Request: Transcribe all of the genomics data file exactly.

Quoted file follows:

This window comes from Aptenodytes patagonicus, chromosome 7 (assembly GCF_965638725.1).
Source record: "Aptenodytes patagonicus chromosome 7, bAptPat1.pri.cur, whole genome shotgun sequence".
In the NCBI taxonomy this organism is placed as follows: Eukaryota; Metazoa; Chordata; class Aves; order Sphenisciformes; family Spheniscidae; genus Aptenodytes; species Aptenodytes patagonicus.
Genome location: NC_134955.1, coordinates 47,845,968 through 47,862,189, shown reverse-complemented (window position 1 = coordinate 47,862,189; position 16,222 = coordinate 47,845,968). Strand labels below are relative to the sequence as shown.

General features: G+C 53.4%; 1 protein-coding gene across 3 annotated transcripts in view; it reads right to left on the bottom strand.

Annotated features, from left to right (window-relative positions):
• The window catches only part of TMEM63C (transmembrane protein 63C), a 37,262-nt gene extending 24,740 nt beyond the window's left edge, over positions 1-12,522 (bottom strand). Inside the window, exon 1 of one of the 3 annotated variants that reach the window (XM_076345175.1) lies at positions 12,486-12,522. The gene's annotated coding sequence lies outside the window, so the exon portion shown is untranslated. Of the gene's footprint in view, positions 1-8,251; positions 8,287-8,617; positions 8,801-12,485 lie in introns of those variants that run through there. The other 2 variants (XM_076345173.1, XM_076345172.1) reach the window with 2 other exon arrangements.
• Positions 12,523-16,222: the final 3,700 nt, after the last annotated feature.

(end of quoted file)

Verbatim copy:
This window comes from Aptenodytes patagonicus, chromosome 7 (assembly GCF_965638725.1).
Source record: "Aptenodytes patagonicus chromosome 7, bAptPat1.pri.cur, whole genome shotgun sequence".
In the NCBI taxonomy this organism is placed as follows: Eukaryota; Metazoa; Chordata; class Aves; order Sphenisciformes; family Spheniscidae; genus Aptenodytes; species Aptenodytes patagonicus.
Genome location: NC_134955.1, coordinates 47,845,968 through 47,862,189, shown reverse-complemented (window position 1 = coordinate 47,862,189; position 16,222 = coordinate 47,845,968). Strand labels below are relative to the sequence as shown.

General features: G+C 53.4%; 1 protein-coding gene across 3 annotated transcripts in view; it reads right to left on the bottom strand.

Annotated features, from left to right (window-relative positions):
• The window catches only part of TMEM63C (transmembrane protein 63C), a 37,262-nt gene extending 24,740 nt beyond the window's left edge, over positions 1-12,522 (bottom strand). Inside the window, exon 1 of one of the 3 annotated variants that reach the window (XM_076345175.1) lies at positions 12,486-12,522. The gene's annotated coding sequence lies outside the window, so the exon portion shown is untranslated. Of the gene's footprint in view, positions 1-8,251; positions 8,287-8,617; positions 8,801-12,485 lie in introns of those variants that run through there. The other 2 variants (XM_076345173.1, XM_076345172.1) reach the window with 2 other exon arrangements.
• Positions 12,523-16,222: the final 3,700 nt, after the last annotated feature.